Blessed Cardinal Newman
John Henry Newman was born on February 21, 1801 the eldest son of a London banker. As a young man, he studied at Trinity College, Oxford and came under the influence of other colleagues who taught him to think critically about theology. He was a successful student and very well-read. He was elected to a coveted Fellowship of leading Oriel College. He was ordained an Anglican priest and worked as a curate and later a Vicar of the University Church Oxford and had a charismatic influence on his parishioners and members of the community. He worked as a tutor and later began to research many theological works which put him at the forefront of religious writers. His studies of the Church Fathers led him to contemplate conversion. He withdrew from Oxford and for three years led a very strict religious life, praying for light and guidance. In 1845, he knew his path lay within Catholicism and on 9 October, he was received into the Roman Catholic Church.
His choice to convert to Catholicism ostracized him from family and friends. Undeterred, he set out to study for the priesthood and was ordained a priest in Rome. He returned to England and founded the first Oratorian Congregation in Birmingham, with a second in London and established the Oratory School in Birmingham. In 1851 the Bishops of Ireland decided that there should be a separate University for Catholic students. Newman became its founder, establishing what is known today as University College Dublin.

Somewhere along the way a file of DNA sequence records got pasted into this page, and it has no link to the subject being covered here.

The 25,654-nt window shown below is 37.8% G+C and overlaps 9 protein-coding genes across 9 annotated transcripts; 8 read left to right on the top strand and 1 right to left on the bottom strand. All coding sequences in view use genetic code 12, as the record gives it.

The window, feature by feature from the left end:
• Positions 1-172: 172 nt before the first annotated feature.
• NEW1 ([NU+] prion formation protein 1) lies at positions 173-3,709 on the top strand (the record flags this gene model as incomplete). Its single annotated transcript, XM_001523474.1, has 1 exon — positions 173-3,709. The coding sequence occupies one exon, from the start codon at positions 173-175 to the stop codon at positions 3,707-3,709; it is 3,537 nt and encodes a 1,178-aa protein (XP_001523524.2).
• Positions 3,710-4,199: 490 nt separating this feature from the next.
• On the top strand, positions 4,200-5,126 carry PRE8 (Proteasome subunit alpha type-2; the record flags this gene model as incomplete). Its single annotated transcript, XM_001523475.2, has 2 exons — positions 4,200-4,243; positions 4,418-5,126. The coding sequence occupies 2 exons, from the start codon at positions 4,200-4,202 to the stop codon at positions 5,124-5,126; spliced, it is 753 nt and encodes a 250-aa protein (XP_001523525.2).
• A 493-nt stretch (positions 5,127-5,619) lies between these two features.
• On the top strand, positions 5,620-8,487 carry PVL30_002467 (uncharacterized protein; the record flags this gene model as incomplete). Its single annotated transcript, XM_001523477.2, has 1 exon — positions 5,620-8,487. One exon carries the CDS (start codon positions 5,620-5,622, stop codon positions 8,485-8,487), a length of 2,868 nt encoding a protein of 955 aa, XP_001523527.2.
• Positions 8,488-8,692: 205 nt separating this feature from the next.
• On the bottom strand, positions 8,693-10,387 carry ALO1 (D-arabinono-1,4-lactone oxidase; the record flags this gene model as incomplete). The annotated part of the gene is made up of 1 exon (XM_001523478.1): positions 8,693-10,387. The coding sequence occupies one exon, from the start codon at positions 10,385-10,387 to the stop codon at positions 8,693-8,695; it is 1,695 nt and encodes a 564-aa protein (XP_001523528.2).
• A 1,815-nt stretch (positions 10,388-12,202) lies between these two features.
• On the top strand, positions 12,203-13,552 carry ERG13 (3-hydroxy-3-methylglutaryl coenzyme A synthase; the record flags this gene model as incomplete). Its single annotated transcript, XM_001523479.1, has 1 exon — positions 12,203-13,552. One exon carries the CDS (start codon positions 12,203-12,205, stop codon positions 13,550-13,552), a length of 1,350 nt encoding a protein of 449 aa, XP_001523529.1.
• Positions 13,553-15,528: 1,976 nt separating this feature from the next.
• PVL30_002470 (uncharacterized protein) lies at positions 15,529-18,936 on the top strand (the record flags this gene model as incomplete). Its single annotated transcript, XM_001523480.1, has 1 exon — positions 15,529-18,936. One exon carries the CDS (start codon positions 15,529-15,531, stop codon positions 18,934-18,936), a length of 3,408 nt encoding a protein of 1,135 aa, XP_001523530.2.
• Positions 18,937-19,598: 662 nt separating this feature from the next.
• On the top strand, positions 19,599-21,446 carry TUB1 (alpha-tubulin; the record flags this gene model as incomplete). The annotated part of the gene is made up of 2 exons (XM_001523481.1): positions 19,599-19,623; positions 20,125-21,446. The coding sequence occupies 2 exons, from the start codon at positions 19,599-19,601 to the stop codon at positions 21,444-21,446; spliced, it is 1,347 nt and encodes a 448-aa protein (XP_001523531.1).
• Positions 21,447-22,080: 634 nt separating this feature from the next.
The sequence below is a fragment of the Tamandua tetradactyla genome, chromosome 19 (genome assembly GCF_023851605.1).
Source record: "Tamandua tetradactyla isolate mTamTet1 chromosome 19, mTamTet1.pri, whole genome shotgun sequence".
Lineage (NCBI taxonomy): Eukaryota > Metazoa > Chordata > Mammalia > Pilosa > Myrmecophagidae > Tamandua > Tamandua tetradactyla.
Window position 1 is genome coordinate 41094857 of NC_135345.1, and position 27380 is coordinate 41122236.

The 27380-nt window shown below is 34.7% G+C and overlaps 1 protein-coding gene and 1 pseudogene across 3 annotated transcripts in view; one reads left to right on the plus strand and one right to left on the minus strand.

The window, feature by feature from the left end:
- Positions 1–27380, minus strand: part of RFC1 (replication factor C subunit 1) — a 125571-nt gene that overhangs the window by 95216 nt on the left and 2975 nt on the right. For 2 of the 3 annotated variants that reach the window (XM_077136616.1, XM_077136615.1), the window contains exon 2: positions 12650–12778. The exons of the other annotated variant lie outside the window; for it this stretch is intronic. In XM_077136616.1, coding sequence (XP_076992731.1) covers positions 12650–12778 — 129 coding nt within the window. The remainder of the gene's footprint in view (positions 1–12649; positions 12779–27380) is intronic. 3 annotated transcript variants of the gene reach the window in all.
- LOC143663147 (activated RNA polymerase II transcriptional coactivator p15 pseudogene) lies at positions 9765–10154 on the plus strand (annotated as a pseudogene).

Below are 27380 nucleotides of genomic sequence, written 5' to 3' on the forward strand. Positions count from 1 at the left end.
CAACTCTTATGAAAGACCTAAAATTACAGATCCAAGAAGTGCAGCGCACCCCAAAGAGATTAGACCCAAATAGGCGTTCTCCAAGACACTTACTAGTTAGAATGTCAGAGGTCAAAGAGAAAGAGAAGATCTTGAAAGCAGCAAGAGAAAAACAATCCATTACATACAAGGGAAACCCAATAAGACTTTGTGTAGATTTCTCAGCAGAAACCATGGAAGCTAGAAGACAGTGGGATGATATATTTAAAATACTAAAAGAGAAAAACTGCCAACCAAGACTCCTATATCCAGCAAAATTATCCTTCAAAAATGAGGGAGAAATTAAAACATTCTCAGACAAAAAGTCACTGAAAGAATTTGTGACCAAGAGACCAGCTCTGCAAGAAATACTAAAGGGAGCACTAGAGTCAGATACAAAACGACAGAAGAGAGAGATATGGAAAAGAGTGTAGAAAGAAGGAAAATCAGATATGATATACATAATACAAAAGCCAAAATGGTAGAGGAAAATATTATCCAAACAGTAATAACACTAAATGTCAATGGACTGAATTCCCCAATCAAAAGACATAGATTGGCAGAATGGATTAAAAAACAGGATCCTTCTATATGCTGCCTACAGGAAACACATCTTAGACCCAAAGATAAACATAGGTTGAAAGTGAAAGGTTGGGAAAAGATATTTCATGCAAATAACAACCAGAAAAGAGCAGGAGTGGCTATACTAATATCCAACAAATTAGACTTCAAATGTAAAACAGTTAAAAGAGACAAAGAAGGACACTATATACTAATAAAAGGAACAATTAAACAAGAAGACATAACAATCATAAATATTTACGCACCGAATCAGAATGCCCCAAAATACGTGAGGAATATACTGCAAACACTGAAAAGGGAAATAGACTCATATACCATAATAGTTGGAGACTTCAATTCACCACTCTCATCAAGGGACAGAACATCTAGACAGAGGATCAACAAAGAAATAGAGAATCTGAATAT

In 1879, Pope Leo XIII made John Henry Newman a Cardinal in tribute to his extraordinary work and devotion. At his death in 1890, it was said that he had done more than any other person to change the attitude of non-Catholics towards Catholics. 20,000 people lined the streets to pay their respects at his funeral. Newman's beatification was officially proclaimed by Pope Benedict XVI on September 19, 2010 during his visit to the United Kingdom.
In the 1800s, Newman wrote that “religious truth is not only a portion, but a condition of general knowledge.” Catholics who attend non-Catholic university are likely to have encountered one of these centers inspired by the 19th-century Catholic intellectual.
The “Newman Movement” in the United States began in 1883 at the University of Wisconsin to help Catholics live their faith on campus. Newman Centers have been places for ecumenical and interfaith dialogs and rallying posts for social justice efforts.